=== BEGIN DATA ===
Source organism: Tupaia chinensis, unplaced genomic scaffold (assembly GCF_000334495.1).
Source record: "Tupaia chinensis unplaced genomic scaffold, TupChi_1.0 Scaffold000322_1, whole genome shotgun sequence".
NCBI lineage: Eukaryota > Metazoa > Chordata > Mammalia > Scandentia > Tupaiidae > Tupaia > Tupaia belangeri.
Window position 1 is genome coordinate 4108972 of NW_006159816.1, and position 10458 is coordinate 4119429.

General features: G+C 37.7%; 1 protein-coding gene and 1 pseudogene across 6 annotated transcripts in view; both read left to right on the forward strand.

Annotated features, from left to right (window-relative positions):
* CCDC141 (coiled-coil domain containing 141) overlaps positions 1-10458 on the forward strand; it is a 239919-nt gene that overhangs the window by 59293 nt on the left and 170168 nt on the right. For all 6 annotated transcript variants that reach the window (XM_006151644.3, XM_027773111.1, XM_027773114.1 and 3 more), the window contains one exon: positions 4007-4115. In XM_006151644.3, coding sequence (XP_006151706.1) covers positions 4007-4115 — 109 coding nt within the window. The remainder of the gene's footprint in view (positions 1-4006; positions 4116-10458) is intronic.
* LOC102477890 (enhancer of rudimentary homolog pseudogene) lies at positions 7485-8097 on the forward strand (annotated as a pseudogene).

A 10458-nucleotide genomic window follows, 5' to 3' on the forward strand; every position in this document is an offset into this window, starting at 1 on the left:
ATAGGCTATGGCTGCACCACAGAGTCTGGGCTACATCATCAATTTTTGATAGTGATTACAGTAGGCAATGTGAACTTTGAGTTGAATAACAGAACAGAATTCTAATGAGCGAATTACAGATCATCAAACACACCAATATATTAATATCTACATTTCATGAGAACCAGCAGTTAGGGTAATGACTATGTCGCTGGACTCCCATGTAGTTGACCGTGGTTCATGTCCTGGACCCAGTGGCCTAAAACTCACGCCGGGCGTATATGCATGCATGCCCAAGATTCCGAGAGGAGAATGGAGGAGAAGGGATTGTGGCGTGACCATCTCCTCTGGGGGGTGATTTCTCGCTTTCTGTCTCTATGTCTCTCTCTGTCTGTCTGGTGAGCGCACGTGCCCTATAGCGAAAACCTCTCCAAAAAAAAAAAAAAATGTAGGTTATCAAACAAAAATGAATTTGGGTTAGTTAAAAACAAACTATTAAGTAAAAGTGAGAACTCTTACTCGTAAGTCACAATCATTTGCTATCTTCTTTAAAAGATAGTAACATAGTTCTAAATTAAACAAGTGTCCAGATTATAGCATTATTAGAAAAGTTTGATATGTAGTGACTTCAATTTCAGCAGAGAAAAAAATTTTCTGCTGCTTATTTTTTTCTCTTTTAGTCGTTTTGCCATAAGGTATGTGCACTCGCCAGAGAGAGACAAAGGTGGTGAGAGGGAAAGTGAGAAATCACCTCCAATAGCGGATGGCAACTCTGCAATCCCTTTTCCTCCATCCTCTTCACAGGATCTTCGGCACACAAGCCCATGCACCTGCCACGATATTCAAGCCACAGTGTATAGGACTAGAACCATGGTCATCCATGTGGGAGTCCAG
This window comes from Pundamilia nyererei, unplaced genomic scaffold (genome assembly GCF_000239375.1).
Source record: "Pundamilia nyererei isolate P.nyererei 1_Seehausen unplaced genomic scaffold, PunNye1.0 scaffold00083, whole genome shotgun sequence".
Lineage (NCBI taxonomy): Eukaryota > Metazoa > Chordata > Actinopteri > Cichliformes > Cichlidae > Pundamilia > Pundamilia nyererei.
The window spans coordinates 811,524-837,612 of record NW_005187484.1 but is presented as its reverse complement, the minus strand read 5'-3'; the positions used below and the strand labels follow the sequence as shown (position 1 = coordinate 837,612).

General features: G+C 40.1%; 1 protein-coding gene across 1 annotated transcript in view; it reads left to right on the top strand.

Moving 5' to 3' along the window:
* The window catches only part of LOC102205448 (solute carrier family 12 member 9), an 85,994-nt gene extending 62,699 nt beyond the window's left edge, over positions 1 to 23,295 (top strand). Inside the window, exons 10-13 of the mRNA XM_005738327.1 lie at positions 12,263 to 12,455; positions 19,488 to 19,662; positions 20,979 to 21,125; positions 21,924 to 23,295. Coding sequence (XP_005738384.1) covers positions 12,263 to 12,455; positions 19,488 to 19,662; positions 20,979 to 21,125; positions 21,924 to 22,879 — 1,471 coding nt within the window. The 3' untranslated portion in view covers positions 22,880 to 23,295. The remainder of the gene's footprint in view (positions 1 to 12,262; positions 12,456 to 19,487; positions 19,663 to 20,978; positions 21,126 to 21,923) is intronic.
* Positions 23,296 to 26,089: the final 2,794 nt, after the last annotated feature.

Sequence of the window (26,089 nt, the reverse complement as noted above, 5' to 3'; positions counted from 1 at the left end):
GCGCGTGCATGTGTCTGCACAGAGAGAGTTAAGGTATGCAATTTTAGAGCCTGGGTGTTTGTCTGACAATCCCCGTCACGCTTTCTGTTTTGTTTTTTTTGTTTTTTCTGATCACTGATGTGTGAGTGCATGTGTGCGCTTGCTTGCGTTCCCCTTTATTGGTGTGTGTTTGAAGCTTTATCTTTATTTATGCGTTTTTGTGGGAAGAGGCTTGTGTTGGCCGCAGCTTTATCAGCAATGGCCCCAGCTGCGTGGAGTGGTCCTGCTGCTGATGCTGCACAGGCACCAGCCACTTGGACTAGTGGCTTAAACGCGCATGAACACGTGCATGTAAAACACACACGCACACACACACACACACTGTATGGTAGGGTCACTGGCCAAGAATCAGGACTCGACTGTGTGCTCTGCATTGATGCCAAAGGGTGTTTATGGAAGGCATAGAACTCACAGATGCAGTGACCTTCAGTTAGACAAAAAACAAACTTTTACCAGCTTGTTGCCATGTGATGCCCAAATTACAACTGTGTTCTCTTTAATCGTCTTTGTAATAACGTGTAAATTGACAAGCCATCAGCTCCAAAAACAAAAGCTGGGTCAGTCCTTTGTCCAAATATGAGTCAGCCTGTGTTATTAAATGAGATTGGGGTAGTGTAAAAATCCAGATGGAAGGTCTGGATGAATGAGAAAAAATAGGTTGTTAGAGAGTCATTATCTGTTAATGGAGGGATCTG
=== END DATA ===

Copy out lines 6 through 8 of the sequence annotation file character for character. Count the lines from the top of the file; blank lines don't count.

Annotated features, from left to right (window-relative positions):
* CCDC141 (coiled-coil domain containing 141) overlaps positions 1-10458 on the forward strand; it is a 239919-nt gene that overhangs the window by 59293 nt on the left and 170168 nt on the right. For all 6 annotated transcript variants that reach the window (XM_006151644.3, XM_027773111.1, XM_027773114.1 and 3 more), the window contains one exon: positions 4007-4115. In XM_006151644.3, coding sequence (XP_006151706.1) covers positions 4007-4115 — 109 coding nt within the window. The remainder of the gene's footprint in view (positions 1-4006; positions 4116-10458) is intronic.
* LOC102477890 (enhancer of rudimentary homolog pseudogene) lies at positions 7485-8097 on the forward strand (annotated as a pseudogene).